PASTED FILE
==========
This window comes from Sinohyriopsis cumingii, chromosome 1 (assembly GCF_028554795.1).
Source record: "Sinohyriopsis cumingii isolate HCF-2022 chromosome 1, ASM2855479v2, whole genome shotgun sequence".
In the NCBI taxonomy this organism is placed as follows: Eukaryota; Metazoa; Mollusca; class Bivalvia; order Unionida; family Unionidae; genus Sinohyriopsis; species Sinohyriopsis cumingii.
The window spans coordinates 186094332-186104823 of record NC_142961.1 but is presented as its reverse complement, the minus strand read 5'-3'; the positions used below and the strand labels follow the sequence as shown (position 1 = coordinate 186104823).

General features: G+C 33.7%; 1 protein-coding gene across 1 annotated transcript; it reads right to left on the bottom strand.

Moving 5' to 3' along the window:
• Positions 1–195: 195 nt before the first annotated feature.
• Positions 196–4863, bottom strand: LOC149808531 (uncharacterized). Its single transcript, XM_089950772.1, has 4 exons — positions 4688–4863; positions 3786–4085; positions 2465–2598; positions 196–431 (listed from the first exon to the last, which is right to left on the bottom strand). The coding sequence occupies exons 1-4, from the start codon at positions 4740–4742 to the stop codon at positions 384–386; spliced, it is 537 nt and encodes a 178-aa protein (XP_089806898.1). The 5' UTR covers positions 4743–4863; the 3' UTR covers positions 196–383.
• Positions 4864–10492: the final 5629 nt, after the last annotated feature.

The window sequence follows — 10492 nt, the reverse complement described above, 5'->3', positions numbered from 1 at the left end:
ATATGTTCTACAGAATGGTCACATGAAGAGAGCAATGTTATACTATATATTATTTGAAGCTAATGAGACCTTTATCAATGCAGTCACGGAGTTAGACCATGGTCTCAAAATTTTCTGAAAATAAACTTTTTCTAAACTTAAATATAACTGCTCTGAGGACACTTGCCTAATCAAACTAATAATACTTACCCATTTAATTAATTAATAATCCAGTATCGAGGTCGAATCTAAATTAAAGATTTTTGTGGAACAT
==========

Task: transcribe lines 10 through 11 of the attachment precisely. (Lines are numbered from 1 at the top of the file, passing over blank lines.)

The window sequence follows — 10492 nt, the reverse complement described above, 5'->3', positions numbered from 1 at the left end:
ATATGTTCTACAGAATGGTCACATGAAGAGAGCAATGTTATACTATATATTATTTGAAGCTAATGAGACCTTTATCAATGCAGTCACGGAGTTAGACCATGGTCTCAAAATTTTCTGAAAATAAACTTTTTCTAAACTTAAATATAACTGCTCTGAGGACACTTGCCTAATCAAACTAATAATACTTACCCATTTAATTAATTAATAATCCAGTATCGAGGTCGAATCTAAATTAAAGATTTTTGTGGAACAT